By: Joey Uva Enoch
I had a lot of time this past weekend to think. I thought a lot about family, my family, the family that Trevor and I have.
Trevor’s dad and step-mother have a weekend every year for their grandchildren called “Cousin Camp.” There are no parents allowed at Cousin Camp, only the cousins and grandparents. Grace and I headed up the central coast of California to San Luis Obispo on Friday after work so she could attend the event. If you’re from California at all, you know what kind of nightmare the freeways can be -to anywhere- on a Friday after work. As Grace and I drove, I could see she was very excited. I have talked with her a few times about Cousin Camp and the fact that I would not be with her Saturday due to the strict “No Parents” policy!
Much to my surprise, the traffic wasn’t bad. About two hours into the drive I told Grace we should probably stop and get some dinner. Grace replied back with, “Can we just keep driving? I can eat when I get to Nana & Papa’s house. I want to see my cousins!” We kept driving and made it there sixty five minutes later, arriving around 7:40pm. Grace was the last cousin to arrive.
Trevor’s parents had many plans for that Saturday. The kids got to see a magician that came to the house, go on a train ride, have a picnic, enjoy the hot tub, go kayaking, watch movies, and eat picnic-style dinners. I can’t pretend to know all that the cousins did because of course, I was not invited.
While Grace was having her Cousin Camp time, I spent my time in Cambria. Trevor had to work all weekend so he stayed home and took care of the dogs. I truly love Cambria, nestled on the central coast, a quite place with many artists and a very laid back feel.
On Saturday evening, I went down to the boardwalk and watched the sunset. As I sat there in all the beauty and peace of the moment, I thought about family, what that means and how this generation is experiencing and encompassing a much different meaning than our grandparents or their grandparents did. I thought about all the kids at “Cousin Camp.” They are cousins through brothers, sisters, step-parents, and friends who have become family. All of the children know Trevor’s parents as their grandma and grandpa; they know all of the parents of the other kids as their aunts and uncles. These children are growing up in love, with love, blood relation or not. It made me think of us adults who sometimes have a hard time and let titles get in the way. Sometimes I wish all adults thought like that of a four-, five-, or six-year-old: that we are family because we love each other, because our heart lets us be.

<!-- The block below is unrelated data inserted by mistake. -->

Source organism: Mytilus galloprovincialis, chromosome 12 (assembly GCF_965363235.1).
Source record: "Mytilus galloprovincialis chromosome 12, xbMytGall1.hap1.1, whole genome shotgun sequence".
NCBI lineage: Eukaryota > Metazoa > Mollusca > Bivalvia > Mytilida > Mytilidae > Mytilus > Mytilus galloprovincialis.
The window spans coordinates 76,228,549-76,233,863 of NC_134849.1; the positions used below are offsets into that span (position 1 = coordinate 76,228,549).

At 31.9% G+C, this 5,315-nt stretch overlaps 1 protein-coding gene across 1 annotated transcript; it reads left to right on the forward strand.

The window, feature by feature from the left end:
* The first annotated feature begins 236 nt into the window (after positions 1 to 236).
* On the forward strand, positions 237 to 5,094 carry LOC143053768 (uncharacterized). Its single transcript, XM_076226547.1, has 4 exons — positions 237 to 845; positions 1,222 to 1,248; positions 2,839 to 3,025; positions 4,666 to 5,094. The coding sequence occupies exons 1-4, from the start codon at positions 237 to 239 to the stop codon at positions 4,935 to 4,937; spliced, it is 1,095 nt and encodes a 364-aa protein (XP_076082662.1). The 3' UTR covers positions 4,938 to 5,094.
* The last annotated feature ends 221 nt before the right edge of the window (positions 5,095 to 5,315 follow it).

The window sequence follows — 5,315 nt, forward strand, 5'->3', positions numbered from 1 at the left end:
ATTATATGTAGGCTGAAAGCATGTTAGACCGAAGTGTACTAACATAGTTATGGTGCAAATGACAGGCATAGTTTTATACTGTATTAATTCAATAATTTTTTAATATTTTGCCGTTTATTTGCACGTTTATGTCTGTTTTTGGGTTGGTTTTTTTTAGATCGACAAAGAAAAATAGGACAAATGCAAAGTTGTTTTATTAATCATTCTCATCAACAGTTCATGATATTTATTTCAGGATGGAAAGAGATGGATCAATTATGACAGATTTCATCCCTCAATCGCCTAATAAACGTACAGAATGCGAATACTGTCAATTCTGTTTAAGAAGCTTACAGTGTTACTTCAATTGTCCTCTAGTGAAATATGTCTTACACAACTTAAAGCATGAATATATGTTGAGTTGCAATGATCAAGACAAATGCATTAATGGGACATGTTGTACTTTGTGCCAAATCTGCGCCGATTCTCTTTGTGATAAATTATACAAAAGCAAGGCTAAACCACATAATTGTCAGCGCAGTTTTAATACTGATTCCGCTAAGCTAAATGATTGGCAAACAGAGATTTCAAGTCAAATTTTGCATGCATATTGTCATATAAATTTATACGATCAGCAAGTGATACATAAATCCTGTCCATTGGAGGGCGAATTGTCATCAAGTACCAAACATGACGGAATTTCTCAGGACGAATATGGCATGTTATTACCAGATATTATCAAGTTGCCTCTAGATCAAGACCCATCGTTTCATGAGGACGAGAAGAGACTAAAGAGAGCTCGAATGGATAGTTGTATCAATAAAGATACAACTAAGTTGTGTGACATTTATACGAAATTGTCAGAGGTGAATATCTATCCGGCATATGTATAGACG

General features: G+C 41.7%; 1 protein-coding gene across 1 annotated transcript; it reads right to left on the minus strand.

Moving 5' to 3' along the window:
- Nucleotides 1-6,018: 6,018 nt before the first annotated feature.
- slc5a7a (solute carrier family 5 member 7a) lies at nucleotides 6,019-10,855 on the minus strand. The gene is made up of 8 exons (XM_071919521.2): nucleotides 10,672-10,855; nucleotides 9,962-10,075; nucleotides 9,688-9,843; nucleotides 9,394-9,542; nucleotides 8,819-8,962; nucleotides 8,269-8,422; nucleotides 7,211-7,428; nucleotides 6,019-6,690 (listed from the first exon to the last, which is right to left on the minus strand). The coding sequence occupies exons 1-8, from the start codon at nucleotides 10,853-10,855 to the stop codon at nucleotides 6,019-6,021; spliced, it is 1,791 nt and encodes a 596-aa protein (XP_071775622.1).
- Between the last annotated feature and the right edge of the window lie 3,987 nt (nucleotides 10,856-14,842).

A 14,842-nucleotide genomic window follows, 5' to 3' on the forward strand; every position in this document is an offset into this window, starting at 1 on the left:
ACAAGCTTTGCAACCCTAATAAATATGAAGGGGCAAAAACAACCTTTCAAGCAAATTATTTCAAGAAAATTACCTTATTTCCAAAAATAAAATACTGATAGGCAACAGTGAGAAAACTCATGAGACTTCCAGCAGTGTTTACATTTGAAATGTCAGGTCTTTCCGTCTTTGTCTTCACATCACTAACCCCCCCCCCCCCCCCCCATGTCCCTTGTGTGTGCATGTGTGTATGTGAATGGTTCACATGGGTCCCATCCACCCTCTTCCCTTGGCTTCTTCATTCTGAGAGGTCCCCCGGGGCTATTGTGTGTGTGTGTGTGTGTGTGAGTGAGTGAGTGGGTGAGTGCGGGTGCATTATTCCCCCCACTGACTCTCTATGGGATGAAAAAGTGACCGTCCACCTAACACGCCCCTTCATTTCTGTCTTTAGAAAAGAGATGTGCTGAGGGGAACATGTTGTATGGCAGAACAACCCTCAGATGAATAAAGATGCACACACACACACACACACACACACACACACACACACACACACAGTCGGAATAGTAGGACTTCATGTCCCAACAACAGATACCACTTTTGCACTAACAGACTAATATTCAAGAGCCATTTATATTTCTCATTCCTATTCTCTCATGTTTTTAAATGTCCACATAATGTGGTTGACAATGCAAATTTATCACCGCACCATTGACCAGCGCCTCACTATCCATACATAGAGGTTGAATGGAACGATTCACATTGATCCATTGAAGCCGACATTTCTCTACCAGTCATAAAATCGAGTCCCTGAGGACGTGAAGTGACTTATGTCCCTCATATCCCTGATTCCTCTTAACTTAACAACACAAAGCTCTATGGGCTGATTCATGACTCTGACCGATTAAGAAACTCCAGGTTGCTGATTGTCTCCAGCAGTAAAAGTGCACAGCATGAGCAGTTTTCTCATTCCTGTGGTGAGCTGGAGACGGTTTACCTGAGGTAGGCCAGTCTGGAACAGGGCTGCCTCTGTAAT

When I picked up Grace on Sunday around lunch time, I sat at the dining room table and listened as some of the cousins shared their joy of seeing the magician, the train ride, and all that they got to experience. As I got Grace’s stuff together and packed the car, Leslie (Nana) came out with Grace’s cousin Mallory. We were about to leave when Mallory, who is about half as tall as Grace, came up to the car with her head just at window height to give Grace a kiss goodbye. My heart melted. As we drove off, Grace said, “She was so small last time I saw her and now she is a bigger girl and speaks so well. I love her!” There in front of me, a three-year-old and seven-year-old, showing me the true meaning of family.
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Originally published on The Seattle Lesbian
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